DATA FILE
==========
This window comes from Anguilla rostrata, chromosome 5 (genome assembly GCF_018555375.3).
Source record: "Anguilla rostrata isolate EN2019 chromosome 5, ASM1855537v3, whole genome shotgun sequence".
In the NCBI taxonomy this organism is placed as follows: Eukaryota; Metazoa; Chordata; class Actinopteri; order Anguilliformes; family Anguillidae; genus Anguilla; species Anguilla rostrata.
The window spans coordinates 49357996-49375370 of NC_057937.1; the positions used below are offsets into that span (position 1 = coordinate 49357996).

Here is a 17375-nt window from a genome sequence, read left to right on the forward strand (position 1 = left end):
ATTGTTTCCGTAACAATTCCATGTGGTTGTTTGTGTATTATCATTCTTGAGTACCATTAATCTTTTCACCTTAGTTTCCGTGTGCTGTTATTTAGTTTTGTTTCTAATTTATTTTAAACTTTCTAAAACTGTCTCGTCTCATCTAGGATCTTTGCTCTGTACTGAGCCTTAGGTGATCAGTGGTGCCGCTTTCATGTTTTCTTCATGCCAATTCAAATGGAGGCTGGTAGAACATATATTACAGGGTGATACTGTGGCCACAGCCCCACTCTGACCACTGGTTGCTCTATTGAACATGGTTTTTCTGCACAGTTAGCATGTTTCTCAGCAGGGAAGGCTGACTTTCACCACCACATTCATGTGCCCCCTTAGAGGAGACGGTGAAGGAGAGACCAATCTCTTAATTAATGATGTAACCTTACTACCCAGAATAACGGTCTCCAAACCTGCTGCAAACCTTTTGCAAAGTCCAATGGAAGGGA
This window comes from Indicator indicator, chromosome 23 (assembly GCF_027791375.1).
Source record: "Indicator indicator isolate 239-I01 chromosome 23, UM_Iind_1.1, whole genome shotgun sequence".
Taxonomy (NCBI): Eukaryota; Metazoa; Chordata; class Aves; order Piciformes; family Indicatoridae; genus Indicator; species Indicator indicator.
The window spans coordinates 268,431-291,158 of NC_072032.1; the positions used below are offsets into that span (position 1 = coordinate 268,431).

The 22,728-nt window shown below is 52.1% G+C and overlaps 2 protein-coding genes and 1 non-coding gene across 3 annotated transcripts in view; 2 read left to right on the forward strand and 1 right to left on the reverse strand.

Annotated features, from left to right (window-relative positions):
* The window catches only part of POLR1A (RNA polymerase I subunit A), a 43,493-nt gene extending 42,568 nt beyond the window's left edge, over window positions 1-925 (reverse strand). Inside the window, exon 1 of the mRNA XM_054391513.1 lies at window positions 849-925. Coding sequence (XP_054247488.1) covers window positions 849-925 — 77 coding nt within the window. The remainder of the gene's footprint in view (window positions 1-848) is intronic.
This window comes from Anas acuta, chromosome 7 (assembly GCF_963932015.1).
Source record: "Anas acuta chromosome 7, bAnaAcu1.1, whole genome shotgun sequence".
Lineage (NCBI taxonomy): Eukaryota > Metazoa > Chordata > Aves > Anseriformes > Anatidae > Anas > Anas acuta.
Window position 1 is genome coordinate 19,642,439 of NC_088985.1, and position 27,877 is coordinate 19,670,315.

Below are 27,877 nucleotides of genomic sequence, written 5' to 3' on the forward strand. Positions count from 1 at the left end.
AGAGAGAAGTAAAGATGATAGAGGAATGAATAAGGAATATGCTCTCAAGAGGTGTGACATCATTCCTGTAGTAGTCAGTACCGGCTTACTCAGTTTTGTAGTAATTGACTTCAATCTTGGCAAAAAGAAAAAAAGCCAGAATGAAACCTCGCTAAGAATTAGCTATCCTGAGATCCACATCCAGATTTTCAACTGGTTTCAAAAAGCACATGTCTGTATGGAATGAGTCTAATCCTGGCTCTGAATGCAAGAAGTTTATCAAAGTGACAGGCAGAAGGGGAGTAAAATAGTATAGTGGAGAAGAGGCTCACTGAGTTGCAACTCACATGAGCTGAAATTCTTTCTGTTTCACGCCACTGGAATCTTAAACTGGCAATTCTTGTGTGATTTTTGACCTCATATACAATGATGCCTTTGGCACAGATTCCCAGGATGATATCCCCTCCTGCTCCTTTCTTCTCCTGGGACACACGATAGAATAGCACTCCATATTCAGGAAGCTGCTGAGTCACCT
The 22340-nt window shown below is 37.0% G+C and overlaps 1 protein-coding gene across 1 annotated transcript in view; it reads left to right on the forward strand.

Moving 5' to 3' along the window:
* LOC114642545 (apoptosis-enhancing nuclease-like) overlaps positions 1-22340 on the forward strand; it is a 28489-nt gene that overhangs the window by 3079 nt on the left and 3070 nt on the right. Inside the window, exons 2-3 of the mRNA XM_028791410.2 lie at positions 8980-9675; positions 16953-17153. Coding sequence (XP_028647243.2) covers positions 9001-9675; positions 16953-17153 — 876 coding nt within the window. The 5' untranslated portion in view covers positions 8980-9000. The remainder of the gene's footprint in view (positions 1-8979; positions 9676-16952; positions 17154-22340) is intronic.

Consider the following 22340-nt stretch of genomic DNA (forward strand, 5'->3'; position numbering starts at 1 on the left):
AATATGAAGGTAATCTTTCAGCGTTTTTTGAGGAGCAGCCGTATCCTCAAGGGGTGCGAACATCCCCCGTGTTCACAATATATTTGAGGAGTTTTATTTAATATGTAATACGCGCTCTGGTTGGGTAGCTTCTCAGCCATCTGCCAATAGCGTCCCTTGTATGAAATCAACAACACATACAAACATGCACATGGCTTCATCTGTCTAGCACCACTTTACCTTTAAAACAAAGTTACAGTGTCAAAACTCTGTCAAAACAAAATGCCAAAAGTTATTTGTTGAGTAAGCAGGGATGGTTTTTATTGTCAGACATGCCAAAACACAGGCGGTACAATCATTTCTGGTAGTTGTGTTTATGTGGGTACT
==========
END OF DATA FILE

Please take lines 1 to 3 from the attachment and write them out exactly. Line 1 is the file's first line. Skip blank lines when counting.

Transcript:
This window comes from Anguilla rostrata, chromosome 5 (genome assembly GCF_018555375.3).
Source record: "Anguilla rostrata isolate EN2019 chromosome 5, ASM1855537v3, whole genome shotgun sequence".
In the NCBI taxonomy this organism is placed as follows: Eukaryota; Metazoa; Chordata; class Actinopteri; order Anguilliformes; family Anguillidae; genus Anguilla; species Anguilla rostrata.